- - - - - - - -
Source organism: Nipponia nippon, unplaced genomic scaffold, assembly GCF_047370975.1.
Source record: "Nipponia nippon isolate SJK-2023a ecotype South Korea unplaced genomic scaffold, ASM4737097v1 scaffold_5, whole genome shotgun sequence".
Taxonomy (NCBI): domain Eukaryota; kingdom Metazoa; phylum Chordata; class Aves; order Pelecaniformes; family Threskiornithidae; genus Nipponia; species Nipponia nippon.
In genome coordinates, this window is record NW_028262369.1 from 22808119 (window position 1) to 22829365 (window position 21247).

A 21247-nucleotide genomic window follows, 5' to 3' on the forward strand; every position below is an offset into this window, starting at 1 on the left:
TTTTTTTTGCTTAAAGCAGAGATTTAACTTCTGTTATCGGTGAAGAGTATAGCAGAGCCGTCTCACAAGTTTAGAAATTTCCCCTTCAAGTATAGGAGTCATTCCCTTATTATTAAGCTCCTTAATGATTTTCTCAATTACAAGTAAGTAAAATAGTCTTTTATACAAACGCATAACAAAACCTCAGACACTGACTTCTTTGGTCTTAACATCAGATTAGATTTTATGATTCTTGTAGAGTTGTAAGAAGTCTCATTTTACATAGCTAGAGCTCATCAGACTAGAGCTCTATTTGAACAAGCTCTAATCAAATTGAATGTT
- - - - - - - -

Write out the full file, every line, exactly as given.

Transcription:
Source organism: Nipponia nippon, unplaced genomic scaffold, assembly GCF_047370975.1.
Source record: "Nipponia nippon isolate SJK-2023a ecotype South Korea unplaced genomic scaffold, ASM4737097v1 scaffold_5, whole genome shotgun sequence".
Taxonomy (NCBI): domain Eukaryota; kingdom Metazoa; phylum Chordata; class Aves; order Pelecaniformes; family Threskiornithidae; genus Nipponia; species Nipponia nippon.
In genome coordinates, this window is record NW_028262369.1 from 22808119 (window position 1) to 22829365 (window position 21247).

A 21247-nucleotide genomic window follows, 5' to 3' on the forward strand; every position below is an offset into this window, starting at 1 on the left:
TTTTTTTTGCTTAAAGCAGAGATTTAACTTCTGTTATCGGTGAAGAGTATAGCAGAGCCGTCTCACAAGTTTAGAAATTTCCCCTTCAAGTATAGGAGTCATTCCCTTATTATTAAGCTCCTTAATGATTTTCTCAATTACAAGTAAGTAAAATAGTCTTTTATACAAACGCATAACAAAACCTCAGACACTGACTTCTTTGGTCTTAACATCAGATTAGATTTTATGATTCTTGTAGAGTTGTAAGAAGTCTCATTTTACATAGCTAGAGCTCATCAGACTAGAGCTCTATTTGAACAAGCTCTAATCAAATTGAATGTT